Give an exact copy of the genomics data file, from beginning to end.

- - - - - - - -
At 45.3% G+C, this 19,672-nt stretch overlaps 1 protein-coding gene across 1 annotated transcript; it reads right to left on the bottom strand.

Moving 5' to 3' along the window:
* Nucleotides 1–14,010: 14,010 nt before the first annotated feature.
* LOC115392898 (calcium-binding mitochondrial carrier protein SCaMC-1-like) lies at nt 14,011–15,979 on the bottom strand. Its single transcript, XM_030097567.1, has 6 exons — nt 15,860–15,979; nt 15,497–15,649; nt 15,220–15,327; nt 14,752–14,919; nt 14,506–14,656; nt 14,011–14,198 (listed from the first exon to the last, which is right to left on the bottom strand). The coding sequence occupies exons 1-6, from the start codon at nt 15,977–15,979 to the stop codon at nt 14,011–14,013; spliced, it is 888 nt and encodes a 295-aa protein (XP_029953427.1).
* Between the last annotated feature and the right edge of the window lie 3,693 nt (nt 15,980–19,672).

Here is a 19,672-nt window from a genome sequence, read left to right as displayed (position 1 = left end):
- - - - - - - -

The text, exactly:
At 45.3% G+C, this 19,672-nt stretch overlaps 1 protein-coding gene across 1 annotated transcript; it reads right to left on the bottom strand.

Moving 5' to 3' along the window:
* Nucleotides 1–14,010: 14,010 nt before the first annotated feature.
* LOC115392898 (calcium-binding mitochondrial carrier protein SCaMC-1-like) lies at nt 14,011–15,979 on the bottom strand. Its single transcript, XM_030097567.1, has 6 exons — nt 15,860–15,979; nt 15,497–15,649; nt 15,220–15,327; nt 14,752–14,919; nt 14,506–14,656; nt 14,011–14,198 (listed from the first exon to the last, which is right to left on the bottom strand). The coding sequence occupies exons 1-6, from the start codon at nt 15,977–15,979 to the stop codon at nt 14,011–14,013; spliced, it is 888 nt and encodes a 295-aa protein (XP_029953427.1).
* Between the last annotated feature and the right edge of the window lie 3,693 nt (nt 15,980–19,672).

Here is a 19,672-nt window from a genome sequence, read left to right as displayed (position 1 = left end):